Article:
At the request of Reps. W.J. “Billy” Tauzin (R-LA) and JoeBarton (R-TX), the Federal Trade Commission (FTC) last week said itwould look into “possible jurisdictional limitations” on states’authority to design successful retail competition plans, andwhether additional federal legislative or regulatory action isrequired.

While retail competition should provide customers with lowerprices, a higher quality and greater variety of products/servicesand more innovation, this “may not develop instantaneously…afterdecades of pervasive regulation and local franchised monopolies,”the agency said. “Moreover, the effectiveness of competition may beaffected greatly by the rules that govern the operation of themarket and that provide incentives to guide market participants’behavior.”

The agency wants to know what’s working in the states, what’snot working and what needs to be fixed. It plans to issue a reportthat will discuss the advantages and disadvantages associated withdifferent approaches to specific electric restructuring issues, aswell as identify what additional federal legislative or regulatoryactions may be needed.

The lawmakers requested the FTC review largely in response tothe problems stemming from the deregulation of the California powermarkets, which has prompted several states to either delay orthreaten to delay deregulation of their retail markets. The statesinclude Nevada, Montana, West Virginia and Arkansas. Four otherstates — Louisiana, Colorado, Alabama and Mississippi — havedecided that restructuring is not in the public interest.

Per the request of Barton and Tauzin, the FTC said it wouldupdate its July 2000 staff report, entitled “Competition andConsumer Perspectives on Electric Power Regulatory Reform.” For thereport, it is asking states to respond to a series of questionsaddressing the benefits and drawbacks of their retail powercompetition programs.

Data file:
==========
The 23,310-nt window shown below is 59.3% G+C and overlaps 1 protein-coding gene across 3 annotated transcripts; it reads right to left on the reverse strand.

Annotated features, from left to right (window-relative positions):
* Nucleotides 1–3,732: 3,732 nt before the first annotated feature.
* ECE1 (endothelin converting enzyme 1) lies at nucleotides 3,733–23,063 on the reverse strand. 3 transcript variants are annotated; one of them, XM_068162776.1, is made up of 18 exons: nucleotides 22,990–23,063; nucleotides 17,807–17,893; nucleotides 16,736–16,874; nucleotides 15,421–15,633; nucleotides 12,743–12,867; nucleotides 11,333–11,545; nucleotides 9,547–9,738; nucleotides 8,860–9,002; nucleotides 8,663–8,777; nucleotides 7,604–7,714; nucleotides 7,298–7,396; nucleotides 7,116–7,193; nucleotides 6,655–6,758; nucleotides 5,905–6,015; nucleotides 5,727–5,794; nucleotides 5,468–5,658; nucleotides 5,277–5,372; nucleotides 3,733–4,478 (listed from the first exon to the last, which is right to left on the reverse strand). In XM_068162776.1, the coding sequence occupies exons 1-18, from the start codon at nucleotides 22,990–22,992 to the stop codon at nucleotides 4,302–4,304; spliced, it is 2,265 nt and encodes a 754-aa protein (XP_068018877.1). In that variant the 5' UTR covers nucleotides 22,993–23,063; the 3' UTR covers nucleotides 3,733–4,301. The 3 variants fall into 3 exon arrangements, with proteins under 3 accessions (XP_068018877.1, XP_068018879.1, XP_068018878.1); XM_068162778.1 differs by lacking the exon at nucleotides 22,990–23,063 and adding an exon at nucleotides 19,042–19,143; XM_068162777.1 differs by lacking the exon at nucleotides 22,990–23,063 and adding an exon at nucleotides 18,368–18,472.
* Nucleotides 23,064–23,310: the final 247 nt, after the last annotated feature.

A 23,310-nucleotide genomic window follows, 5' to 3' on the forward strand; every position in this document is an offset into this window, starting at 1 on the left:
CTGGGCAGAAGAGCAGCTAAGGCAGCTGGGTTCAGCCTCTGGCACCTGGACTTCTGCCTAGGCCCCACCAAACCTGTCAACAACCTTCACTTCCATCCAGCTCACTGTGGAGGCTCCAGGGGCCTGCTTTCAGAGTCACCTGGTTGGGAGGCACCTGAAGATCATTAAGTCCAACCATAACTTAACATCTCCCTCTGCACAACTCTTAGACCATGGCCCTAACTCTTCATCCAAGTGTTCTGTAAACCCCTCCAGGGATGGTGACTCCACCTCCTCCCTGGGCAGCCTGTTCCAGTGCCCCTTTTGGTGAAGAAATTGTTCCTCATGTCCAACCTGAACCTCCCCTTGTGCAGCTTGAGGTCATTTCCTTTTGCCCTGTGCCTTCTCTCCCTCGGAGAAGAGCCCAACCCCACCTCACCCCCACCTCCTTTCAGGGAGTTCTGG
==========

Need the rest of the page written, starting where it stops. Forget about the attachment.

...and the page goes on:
It poses a total of 37 questions that cover six categories —history and overview of retail electricity program, consumerprotection, retail supply, retail pricing, market structure andother issues. The questions can be found on the agency’s web siteat

The agency said it would examine state plans that allowcustomers to choose their generation supplier, and those withunique approaches to retail competition. The states may include,but aren’t limited to, Arizona, California, Illinois, Maine,Maryland, Massachusetts, Michigan, New Jersey, New York, Ohio,Pennsylvania and Texas, the FTC said. It noted it would work withindividual states to understand the various features of theirplans, and to collect information relevant to understanding themarket reaction to a particular state’s plan.

Comments are due at the FTC on April 3. Written comments shouldbe submitted in both hard copy and in electronic form. Six hardcopies of each submission should be addressed to Donald S. Clark,Office of the Secretary, FTC, 600 Pennsylvania Ave. NW, WashingtonD.C. 20580. The submissions should be captioned “V010003 – CommentsRegarding Retail Electricity Competition.” Electronic submissionsmay be sent to

For further information, contact Michael Wroblewski at (202)326-2155 or at, or John Hilke at (303) 844-3565or at

Susan Parker

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